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Steven Webster

SPORTS
November 9, 1987 | Mike Downey
The time has come for organizers of the Rose Bowl to stop talking about doing something and get off their duffs and do it . The time has come to stop worrying so much about which pretty girl is going to be the Rose Queen, and to stop worrying about which pile of Kleenex is going to be judged Best Float, and to do something about the football game . The time has come to dump the Big Ten.
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SPORTS
September 1, 1988 | MAL FLORENCE, Times Staff Writer
Late in the fourth quarter of last season's game against USC at the Coliseum, Boston College quarterback Mike Power decided to run, rather than pass, on fourth-and-1 from the USC 33-yard line. It was the wrong decision. Power was thrown for a 1-yard loss by linebacker Delmar Chesley. The Trojans had dodged a bullet with three minutes left and went on to win, 23-17. "He had some people open, but he scrambled," Boston College Coach Jack Bicknell said.
SPORTS
November 16, 1988 | MAL FLORENCE, Times Staff Writer
If someone had suggested at the start of the season that USC would have a 9-0 record in November and a No. 2 national ranking without a dominating-type tailback, he would have been flaunting tradition. More to the point, the suggestion wouldn't have been credible. The only difference now is that USC's offense is productive with tailbacks , not an individual such as Mike Garrett, O. J. Simpson, Ricky Bell, Anthony Davis, Charles White or Marcus Allen.
SPORTS
September 7, 1988 | MAL FLORENCE, Times Staff Writer
Traditionalists accustomed to watching a USC tailback account for most of the rushing yardage in a game will be seeing a more democratic system this season. It wasn't unusual for O. J. Simpson or Marcus Allen to carry the ball 40 or more times. As John McKay, the former USC coach, said, "The ball isn't heavy." However, in USC's season-opening, 34-7 win over Boston College last Thursday night, Coach Larry Smith used five running backs with gratifying results.
SPORTS
November 7, 1987 | MAL FLORENCE, Times Staff Writer
There are two words that turn off USC football Coach Larry Smith quicker than any others: Rose Bowl. Smith, of course, realizes that if his team beats Stanford today at the Coliseum and Arizona here next week, the Trojans will be involved in a Rose Bowl showdown Nov. 21 with UCLA. But Smith is living the cliche of one game at a time. He can only hope that his team is similarly focused.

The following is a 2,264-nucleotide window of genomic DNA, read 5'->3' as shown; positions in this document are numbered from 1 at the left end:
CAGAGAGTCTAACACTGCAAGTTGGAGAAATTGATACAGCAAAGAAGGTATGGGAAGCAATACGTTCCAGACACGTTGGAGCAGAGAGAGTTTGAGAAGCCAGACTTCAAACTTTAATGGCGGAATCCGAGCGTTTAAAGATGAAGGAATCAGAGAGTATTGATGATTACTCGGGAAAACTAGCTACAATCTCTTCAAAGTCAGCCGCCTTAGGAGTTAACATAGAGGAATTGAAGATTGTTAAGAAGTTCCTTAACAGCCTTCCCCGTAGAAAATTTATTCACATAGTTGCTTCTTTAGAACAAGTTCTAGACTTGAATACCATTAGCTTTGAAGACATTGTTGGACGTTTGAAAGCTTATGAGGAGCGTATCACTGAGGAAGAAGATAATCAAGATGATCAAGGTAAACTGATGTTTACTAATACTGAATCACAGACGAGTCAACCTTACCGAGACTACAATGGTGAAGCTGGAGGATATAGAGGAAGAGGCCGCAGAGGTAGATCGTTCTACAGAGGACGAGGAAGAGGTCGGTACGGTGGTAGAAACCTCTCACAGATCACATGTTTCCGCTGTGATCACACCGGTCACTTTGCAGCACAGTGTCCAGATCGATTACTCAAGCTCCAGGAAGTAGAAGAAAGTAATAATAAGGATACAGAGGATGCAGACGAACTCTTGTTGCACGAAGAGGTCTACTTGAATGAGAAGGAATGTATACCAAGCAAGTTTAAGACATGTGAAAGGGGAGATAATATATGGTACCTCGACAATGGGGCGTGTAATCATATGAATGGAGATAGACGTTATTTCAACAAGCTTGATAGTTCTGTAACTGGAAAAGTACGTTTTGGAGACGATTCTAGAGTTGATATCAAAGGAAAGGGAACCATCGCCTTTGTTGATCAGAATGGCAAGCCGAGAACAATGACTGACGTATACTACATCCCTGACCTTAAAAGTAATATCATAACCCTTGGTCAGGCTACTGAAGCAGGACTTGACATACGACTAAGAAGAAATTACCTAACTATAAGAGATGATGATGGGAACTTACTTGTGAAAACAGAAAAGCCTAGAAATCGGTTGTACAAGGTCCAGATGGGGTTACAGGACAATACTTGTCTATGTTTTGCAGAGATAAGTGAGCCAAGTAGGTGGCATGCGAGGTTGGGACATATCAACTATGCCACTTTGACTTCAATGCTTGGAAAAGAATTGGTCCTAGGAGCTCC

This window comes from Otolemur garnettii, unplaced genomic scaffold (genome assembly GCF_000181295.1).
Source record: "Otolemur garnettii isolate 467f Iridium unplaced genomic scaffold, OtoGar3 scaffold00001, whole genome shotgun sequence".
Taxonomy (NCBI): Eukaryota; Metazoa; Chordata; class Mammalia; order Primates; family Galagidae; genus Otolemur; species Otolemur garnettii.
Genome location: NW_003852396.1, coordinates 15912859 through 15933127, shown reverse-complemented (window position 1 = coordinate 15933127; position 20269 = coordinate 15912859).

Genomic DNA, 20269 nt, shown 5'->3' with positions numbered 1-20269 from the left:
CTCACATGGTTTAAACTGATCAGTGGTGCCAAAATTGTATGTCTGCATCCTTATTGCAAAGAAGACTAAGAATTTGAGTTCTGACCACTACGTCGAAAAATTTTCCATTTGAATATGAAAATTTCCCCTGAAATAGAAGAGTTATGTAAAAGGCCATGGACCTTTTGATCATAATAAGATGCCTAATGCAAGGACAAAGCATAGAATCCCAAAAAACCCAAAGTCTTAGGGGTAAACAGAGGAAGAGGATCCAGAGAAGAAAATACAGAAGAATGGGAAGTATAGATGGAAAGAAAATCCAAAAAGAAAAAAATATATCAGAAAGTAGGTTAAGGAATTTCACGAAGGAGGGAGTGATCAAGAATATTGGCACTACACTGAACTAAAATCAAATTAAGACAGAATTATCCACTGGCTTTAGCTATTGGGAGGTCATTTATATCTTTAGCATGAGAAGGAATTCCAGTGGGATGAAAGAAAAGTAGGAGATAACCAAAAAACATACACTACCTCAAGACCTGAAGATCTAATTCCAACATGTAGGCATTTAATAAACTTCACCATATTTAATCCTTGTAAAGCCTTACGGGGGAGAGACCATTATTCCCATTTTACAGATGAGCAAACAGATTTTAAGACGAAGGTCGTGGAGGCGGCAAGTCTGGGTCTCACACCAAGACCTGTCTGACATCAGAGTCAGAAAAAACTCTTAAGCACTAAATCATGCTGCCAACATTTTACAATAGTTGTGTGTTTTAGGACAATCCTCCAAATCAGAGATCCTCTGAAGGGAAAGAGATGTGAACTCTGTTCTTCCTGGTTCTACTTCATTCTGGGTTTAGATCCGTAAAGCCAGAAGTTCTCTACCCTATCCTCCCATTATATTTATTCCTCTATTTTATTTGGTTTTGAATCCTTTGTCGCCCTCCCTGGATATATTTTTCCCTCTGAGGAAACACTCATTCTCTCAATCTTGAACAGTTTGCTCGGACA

SPORTS
April 16, 1988 | MAL FLORENCE, Times Staff Writer
With spring football practice concluding Friday at USC, Coach Larry Smith is happy with the way his defense has performed. "It's a big-play defense, and it was the dominant side of football in the spring," Smith said. Smith, however, had only 10 of his top 22 offensive players available, which may partially explain his lack of enthusiasm for the offense.
SPORTS
October 1, 1988 | MAL FLORENCE, Times Staff Writer
For Arizona fans, absence doesn't make the heart grow fonder for USC Coach Larry Smith. Nor does another cliche apply: Out of sight, out of mind. There definitely will be an anti-Smith element at Arizona Stadium tonight when the Trojans play the Wildcats in a Pacific 10 Conference game. There is still some resentment here over Smith's leaving the Arizona coaching job in January, 1987, to become USC's coach. "Smithbuster" T-shirts are a hot item here.
SPORTS
December 29, 1987 | MAL FLORENCE, Times Staff Writer
Mark Carrier probably would like to forget the first game he ever played for USC. But he is being reminded of it this week. A redshirt freshman, who missed the 1986 season because of a broken foot, Carrier was the starting free safety Sept. 7 against Michigan State at East Lansing, Mich., in a Labor Day nationally televised special at night. The game wasn't very special, though, for Carrier and the Trojans, who were beaten, 27-13.
SPORTS
November 18, 1987 | Mike Downey
When I woke up this morning, USC-UCLA was on my mind. And before my feet hit the floor, I knew one thing for sure: That I was picking USC to win. This was bound to trigger a series of events. For starters, it would freak out just about every man, woman and child in Westwood, where insinuations would be made that I had gotten out of bed not on my feet, but on my head. That not only had I wronged UCLA, but that I probably couldn't spell UCLA. Next, it would make me a big hero at USC.
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